The main issue is getting people from where they live to where they work. Solution? Concentrate on that as the first phase of a transit system (I would say light rail with tunnels in places, and elevated in others, since our topography is so mixed, and I believe a pure-subway system would collapse due to the soft soil (don't we have problems with tall buildings due to no almost no bedrock (aside from the FAA)? We have a different ground composite than NYC or Boston).)

What would be involved in Phase 1? 'Park and go' transit terminals. (Jemison has a Park and Ride lot that few people use.) I would say (at first) a line running from Alabaster to DT would be best. Construct it, and use the money collected to help pay for the rest of the expansion. A terminal at or near the Colonial Promenades in Alabaster would be good. Easy access from the interstate, and the roads are being built up to handle the increased traffic from the shopping centers. Also, at the end of the work day, people stop by the stores on their way home... why not make it easier?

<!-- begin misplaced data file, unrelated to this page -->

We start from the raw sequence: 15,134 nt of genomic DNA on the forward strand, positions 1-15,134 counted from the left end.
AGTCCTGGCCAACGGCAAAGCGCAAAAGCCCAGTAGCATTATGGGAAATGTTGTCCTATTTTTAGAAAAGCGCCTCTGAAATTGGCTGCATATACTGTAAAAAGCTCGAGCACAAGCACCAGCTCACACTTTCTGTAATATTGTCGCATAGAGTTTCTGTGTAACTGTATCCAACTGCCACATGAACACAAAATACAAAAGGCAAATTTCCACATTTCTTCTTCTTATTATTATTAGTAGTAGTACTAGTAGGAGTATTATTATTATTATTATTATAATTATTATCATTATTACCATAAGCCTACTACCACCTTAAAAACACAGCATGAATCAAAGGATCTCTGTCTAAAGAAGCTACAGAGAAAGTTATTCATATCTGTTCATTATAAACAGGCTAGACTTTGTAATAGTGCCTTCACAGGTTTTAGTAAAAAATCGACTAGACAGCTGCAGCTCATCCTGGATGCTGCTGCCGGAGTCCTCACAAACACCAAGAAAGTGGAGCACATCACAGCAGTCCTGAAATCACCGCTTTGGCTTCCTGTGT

The path could include terminals in Pelham, Hoover, Vestavia Hills, Homewood, etc. Develop an initial spur-line to help alleviate the congestion, and to help out with future growth.

From there, buses could run between the station and strategic bus stops throughout an area.

It's a system, thus why it's called a transit system. Not one thing will alleviate everything.

As time continues, develop the other spokes of the wheel, and possibly extend the lines out to further locations, maybe even as far south as Montgomery, and as far north as Huntsville, but the logistics of such expansion would have to be closely considered: is it worth it? Is there enough demand for BHM-MGM, BHM-HSV, and even MGM-HSV lines? What about TCA? (I'm making up abbreviations here).

The Metro in DC extends to the Beltway, and has bus service running from those outer spokes to other locations (like BWI), for example. Would buses between cities be more feasible than rail service? But that's for later, as between cities isn't as big a market as transit into the city.